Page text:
is specified.
  • Added labels, eval_overlay attributes to Template; removed overlay dict
    as attribute, replaced with template.get_space_overlay() that dynamically
    returns a (space:bool, overlay:dict) tuple on each call, where the returned
    overlay dict contains only parameters needed for calling get_template().
  • Renamed Template methods reload() and reload_from_string() to
    decode() and decode_from_string().
  • Added possibility to specify a “local” src to $evoque{} when addressing a
    template that is (a) named (b) file-based (c) nested and (d) within the
    same collection; such src values must start with “#” and the calling
    template’s file is used to normalize the src
    (see Evaluator.evoque()).
  • Refined the check to determine whether a KeyError during evaluation is
    really coming from the evaluator’s lookup or from further down.
  • Changed Template.test() method to be a generator of template evaluations,
    thus resulting in that any successful evaluations prior to a first failure
    are returned.

0.2 (2008-08-04):

  • The name first parameter of the evoque and overlay directives i.e.
    $evoque{name} and $overlay{name} may now be specified in one of the
    following ways:

    • an unquoted str arg : interpreted literally
    • a quoted str arg : interpreted literally
    • name=an unquoted str : str is interpreted as variable name, and
      evaluated at runtime within the template’s context
    • name=a quoted str : interpreted literally
  • Template.unload() now recurses and unloads also any local sub-templates.
  • Adopted default logging to be standard python logger for “evoque”.
  • Changed to True as default value of the “output” parameter of the
    builtin callable ${inspect(output=True)}.
  • Rendering of templates with raw=True now correctly processes any specified
    post-evaluation filters.

0.1.2 (2008-07-27):

  • Added ext/pylons for integrating Evoque with Pylons, both as documentation
    (on web site) and as sample code (in distribution).
  • Corrected problem with auto-refreshing of a template with a modified value
    for “data” in an embedded $prefer{data=dict()} directive.
  • Removed unused methods on Template:
    set_locals(), set_on_locals(), set_namespace_on_locals()
  • Improved benchmark suite, in particular added benchmarks for mako in
    automatic quoting mode.
  • decodeh.py: added catch of ValueError from locale.getdefaultlocale(), to be
    able to ignore exceptions of the form “ValueError: unknown locale: XXX” when
    the LANG or any LC_* env variables are set to an unknown locale.
  • decodeh.py: added global IGNORE_ENCS list, and added the non-existent “cp0”
    encoding that is sometimes returned by Windows, thus avoiding a
    “LookupError: unknown encoding: cp0” further downstream.

0.1.1 (2008-03-23):

  • Fixed bug with top-level middle text (in between directive blocks) not
    being parsed, see: test_mid_text().
  • Some minor changes to parsing code, for better robustness and clarity.
  • Added ext/django recipe, for using evoque with django.
  • Added ext/qp/echo sample qp application.
  • Added ext/werkzeug sample WSGI application.

0.1 (2008-03-07):

  • First public release.

Download and support

Single-page documentation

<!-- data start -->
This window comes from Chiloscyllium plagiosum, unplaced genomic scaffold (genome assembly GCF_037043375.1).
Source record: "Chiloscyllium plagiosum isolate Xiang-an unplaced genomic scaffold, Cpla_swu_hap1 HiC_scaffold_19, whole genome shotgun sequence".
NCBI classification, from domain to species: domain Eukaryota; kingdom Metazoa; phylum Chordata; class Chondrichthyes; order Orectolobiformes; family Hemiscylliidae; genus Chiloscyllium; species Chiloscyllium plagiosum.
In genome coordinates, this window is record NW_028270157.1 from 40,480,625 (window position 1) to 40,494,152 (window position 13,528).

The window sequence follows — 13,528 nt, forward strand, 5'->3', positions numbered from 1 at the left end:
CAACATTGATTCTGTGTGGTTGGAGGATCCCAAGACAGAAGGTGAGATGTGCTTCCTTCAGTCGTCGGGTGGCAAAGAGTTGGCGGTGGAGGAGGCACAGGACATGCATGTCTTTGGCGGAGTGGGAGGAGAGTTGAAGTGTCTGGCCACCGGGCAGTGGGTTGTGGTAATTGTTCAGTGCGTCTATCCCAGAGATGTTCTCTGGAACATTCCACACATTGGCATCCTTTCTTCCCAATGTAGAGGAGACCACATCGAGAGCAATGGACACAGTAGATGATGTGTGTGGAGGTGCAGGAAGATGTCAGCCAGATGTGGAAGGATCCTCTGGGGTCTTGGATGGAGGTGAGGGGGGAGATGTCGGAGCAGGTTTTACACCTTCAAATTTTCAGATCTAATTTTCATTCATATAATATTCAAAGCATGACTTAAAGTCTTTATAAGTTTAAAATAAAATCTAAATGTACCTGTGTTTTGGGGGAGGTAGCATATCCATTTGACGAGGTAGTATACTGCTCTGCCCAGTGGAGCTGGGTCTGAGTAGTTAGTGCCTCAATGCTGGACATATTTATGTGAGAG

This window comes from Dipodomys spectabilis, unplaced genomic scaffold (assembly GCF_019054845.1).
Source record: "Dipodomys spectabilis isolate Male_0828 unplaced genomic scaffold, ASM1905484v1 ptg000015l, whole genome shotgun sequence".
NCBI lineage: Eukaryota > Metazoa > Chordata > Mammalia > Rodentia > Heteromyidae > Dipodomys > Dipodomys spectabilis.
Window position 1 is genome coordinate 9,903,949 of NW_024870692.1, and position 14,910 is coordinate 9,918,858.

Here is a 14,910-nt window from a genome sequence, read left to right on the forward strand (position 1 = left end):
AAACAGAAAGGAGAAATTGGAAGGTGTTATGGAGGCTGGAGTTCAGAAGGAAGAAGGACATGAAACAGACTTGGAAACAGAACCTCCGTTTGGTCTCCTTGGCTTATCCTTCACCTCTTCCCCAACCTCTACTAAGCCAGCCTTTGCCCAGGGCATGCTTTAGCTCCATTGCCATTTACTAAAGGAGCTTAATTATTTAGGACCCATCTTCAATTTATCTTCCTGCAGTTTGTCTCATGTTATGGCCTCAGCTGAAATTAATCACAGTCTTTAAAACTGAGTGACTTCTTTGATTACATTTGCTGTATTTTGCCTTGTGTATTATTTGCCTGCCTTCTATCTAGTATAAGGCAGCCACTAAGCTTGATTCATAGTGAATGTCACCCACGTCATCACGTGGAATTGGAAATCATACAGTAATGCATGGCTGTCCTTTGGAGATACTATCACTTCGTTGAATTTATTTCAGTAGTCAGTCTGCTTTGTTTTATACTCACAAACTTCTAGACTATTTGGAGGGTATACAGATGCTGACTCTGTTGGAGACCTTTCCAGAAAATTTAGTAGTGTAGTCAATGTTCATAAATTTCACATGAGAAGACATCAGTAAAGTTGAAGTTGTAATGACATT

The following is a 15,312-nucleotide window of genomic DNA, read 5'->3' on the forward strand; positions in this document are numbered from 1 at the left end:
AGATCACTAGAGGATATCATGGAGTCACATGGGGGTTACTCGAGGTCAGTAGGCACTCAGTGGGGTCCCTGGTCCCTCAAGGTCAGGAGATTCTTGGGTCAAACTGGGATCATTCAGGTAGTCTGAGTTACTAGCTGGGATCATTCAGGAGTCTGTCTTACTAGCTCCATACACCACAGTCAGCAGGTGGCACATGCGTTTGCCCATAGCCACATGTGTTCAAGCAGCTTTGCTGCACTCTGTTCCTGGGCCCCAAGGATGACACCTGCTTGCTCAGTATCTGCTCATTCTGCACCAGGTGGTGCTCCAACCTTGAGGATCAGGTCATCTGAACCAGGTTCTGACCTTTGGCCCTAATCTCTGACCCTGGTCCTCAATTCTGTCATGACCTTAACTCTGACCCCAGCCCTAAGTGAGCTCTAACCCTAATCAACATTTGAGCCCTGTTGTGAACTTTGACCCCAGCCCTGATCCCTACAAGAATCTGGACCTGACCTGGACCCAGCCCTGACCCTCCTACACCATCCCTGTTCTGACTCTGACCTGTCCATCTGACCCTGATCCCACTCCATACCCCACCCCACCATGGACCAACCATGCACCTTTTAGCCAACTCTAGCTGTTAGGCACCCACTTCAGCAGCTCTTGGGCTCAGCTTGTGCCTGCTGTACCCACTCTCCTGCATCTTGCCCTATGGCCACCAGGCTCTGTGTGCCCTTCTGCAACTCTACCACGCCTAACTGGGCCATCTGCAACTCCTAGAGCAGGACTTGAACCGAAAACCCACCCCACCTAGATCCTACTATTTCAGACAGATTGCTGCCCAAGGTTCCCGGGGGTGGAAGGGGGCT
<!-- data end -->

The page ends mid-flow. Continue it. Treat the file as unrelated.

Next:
For printing convenience, this entire site may also be evoque’d
as a single page:

Typo reports, suggestions, observations
are appreciated!

Download Evoque version 0.4

You may wish to take a look at the
change log
for this and previous releases.

It is also highly recommended to download and install the
unicode templating utility that provides the qpy.xml
Quoted-No-More class for automatic input escaping.
You may prefer to use a command line client such as wget
to download these, as indicated below.


To install, you may either use easy_install or
standard python distutils
(i.e. download, unpack, install) as detailed below:

# Installing with easy_install

easy_install evoque
easy_install qpy # optional, recommended

# Installing with distutils

wget https://gizmojo.org/dist/evoque-0.4.tar.gz
tar zxvf evoque-0.4.tar.gz
cd evoque-0.4
python setup.py install

cd .. # qpy, optional, recommended
wget http://www.mems-exchange.org/software/files/qpy/qpy-1.8.tar.gz
tar xzf qpy-1.8.tar.gz
cd qpy-1.8
python setup.py install

# Test

python evoque-0.4/test/test_evoque.py


Thank you to
MEMS and Nanotechnology Exchange
for the
great software
they have made available to the python community — the
Qpy package
that is used by Evoque is one of these packages.
In particular, a thank you to David Binger for his intense and
infectious appreciation of simplicity, and therefore complexity.

Thank you to Skip Montanaro and to Martin v. Löwis
for their help with the
decodeh module,
now part of Evoque.

The physical source lines of code (SLOC) count is generated using
by David A. Wheeler.

Steven Degraeve for
the heading area background banner on the pages of this site.

The multitude of templating systems for python over the past years
have contributed to the clarification of the ideas and priorities
for Evoque. It is impossible to identify which and what —
a big thank you to the python community in general for
the openness and sharing of innumerable ideas
and disinterested hours of work.

Thank you to Alex Martelli for his help and collaboration
on the development of
XYAPTU: Lightweight XML/HTML Document Template Engine for Python.
This single-module templating system, written back in 2002,
is the beginning of the ideas that have evolved over the years
since then and that are now manifest in Evoque.